Solar Powered Plane to Fly Across the US

by Nancy Atkinson on March 29, 2013

The Solar Impulse, a solar-powered plane, flies over Switzerland. Credit: Solar Impulse.

The Solar Impulse, a solar-powered plane, flies over Switzerland. Credit: Solar Impulse.

On May 1, the world’s first solar-powered plane will take off from Moffett Field in Mountain View, California — the home of NASA’s Ames Research Center – and fly across the US to New York. Even though the Solar Impulse plane could probably fly non-stop, day and night with no fuel, instead it will make several stops in US cities such as Phoenix, Dallas, and Washington, D.C. This would be a kind of “get to know you” tour for the US while the founders of Solar Impulse, Swiss pilot Bertrand Piccard and and pilot Andre Borschberg, want to spread their message of sustainability and technology.

“It carries one pilot and zero passengers, but it carries a lot of messages,” Piccard said during a press briefing yesterday. “We want to inspire as many people as possible to have that same spirit: to dare, to innovate, to invent.”

The solar plane made its first intercontinental flight from Spain to Morocco last June, flew continuously through the night in 2010, and by 2015 they hope to fly a similar aircraft around the world.

The Solar Impulse HB-SIA has 12,000 solar cells built into its 64.3-meter (193-foot) wings. That’s longer than an entire Boeing 747 airplane but it weighs just 1,600 kg (3,500 lb), less than a car. It is powered by four electric motors.

Originally built only to prove the possibility of flying day and night, their goal for future flights is to fly for up to five days and five nights, all by one pilot. Such a feat has never been accomplished.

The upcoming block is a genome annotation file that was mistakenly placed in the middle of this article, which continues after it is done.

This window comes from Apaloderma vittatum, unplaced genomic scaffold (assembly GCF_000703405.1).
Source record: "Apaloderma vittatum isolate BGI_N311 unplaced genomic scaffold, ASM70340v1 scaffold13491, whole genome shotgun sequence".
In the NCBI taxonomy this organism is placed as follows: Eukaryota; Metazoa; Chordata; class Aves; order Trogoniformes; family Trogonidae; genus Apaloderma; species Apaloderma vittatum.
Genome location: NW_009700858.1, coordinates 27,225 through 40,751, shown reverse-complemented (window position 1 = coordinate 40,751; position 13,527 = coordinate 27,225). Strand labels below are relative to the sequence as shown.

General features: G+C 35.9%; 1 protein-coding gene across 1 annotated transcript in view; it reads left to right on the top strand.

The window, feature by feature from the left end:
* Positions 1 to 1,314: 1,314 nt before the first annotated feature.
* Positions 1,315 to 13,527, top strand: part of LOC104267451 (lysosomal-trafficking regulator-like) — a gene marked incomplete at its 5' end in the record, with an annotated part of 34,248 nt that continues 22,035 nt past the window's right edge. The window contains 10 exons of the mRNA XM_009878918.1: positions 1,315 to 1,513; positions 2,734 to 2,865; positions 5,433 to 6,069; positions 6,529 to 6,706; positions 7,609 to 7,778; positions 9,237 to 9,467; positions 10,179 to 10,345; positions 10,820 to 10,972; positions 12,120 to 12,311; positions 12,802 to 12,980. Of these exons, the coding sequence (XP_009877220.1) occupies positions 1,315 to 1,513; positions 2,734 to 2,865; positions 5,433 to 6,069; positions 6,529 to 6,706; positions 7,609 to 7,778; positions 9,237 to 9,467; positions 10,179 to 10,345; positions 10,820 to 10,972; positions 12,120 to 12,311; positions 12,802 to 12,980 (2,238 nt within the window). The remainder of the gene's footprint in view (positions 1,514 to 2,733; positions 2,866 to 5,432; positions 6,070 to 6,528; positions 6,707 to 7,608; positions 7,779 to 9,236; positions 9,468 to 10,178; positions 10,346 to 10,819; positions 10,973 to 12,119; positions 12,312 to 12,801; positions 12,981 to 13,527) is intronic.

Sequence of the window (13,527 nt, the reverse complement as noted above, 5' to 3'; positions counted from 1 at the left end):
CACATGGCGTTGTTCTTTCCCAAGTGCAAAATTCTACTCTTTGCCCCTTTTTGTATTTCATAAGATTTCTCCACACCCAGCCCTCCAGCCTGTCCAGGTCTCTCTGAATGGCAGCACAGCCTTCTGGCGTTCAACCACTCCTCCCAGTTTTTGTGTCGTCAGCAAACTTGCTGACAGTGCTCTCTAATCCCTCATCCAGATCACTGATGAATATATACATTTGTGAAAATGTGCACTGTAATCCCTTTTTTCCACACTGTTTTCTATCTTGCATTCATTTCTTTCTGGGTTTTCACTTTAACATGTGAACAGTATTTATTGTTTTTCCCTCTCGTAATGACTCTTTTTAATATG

They are using meditation and hypnosis (Bertrand is a psychologist who uses hypnosis) to train the pilots as they prepare to fly on very little sleep, Borschberg said. He added that they are working on an autopilot system would have to be built on the next plane to allow for some rest.

The first stop for the Solar Impulse as it crosses the United States will be Phoenix, followed by Dallas and then one of three cities: Atlanta, Nashville or St. Louis. It will then stop outside Washington D.C. before heading on to New York.

The Solar Impulse team said the stopovers will be a great occasion to spread Solar Impulse’s message meant to inspire people. “Only by challenging common certitudes can there be change and, through conferences on educational themes, Solar Impulse wishes to motivate everybody to become a pioneer in the search for innovative solutions for society’s biggest challenges,” the team said.

You can check on the planned stopovers at the Solar Impulse website.


Nancy Atkinson is Universe Today's Senior Editor. She also works with Astronomy Cast, and is a NASA/JPL Solar System Ambassador.

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